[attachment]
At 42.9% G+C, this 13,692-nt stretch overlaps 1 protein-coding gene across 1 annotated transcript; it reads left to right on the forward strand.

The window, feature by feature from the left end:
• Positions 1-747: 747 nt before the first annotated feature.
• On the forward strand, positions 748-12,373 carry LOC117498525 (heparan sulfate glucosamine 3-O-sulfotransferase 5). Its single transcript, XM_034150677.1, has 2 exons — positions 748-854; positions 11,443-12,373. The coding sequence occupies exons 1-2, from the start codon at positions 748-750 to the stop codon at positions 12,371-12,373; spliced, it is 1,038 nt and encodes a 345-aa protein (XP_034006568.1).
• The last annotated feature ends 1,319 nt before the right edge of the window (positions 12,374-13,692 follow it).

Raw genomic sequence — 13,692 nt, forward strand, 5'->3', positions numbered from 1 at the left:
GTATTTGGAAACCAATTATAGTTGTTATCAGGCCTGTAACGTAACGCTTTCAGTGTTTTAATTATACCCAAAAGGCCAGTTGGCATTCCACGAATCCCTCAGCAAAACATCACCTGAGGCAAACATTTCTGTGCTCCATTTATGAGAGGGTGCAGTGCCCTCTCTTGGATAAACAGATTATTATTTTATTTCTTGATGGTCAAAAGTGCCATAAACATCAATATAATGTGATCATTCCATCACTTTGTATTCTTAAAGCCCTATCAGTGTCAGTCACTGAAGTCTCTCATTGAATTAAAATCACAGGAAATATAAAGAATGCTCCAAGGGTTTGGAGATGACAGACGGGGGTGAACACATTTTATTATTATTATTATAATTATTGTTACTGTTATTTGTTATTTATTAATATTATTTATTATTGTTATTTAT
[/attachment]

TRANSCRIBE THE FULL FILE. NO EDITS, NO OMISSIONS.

At 42.9% G+C, this 13,692-nt stretch overlaps 1 protein-coding gene across 1 annotated transcript; it reads left to right on the forward strand.

The window, feature by feature from the left end:
• Positions 1-747: 747 nt before the first annotated feature.
• On the forward strand, positions 748-12,373 carry LOC117498525 (heparan sulfate glucosamine 3-O-sulfotransferase 5). Its single transcript, XM_034150677.1, has 2 exons — positions 748-854; positions 11,443-12,373. The coding sequence occupies exons 1-2, from the start codon at positions 748-750 to the stop codon at positions 12,371-12,373; spliced, it is 1,038 nt and encodes a 345-aa protein (XP_034006568.1).
• The last annotated feature ends 1,319 nt before the right edge of the window (positions 12,374-13,692 follow it).

Raw genomic sequence — 13,692 nt, forward strand, 5'->3', positions numbered from 1 at the left:
GTATTTGGAAACCAATTATAGTTGTTATCAGGCCTGTAACGTAACGCTTTCAGTGTTTTAATTATACCCAAAAGGCCAGTTGGCATTCCACGAATCCCTCAGCAAAACATCACCTGAGGCAAACATTTCTGTGCTCCATTTATGAGAGGGTGCAGTGCCCTCTCTTGGATAAACAGATTATTATTTTATTTCTTGATGGTCAAAAGTGCCATAAACATCAATATAATGTGATCATTCCATCACTTTGTATTCTTAAAGCCCTATCAGTGTCAGTCACTGAAGTCTCTCATTGAATTAAAATCACAGGAAATATAAAGAATGCTCCAAGGGTTTGGAGATGACAGACGGGGGTGAACACATTTTATTATTATTATTATAATTATTGTTACTGTTATTTGTTATTTATTAATATTATTTATTATTGTTATTTAT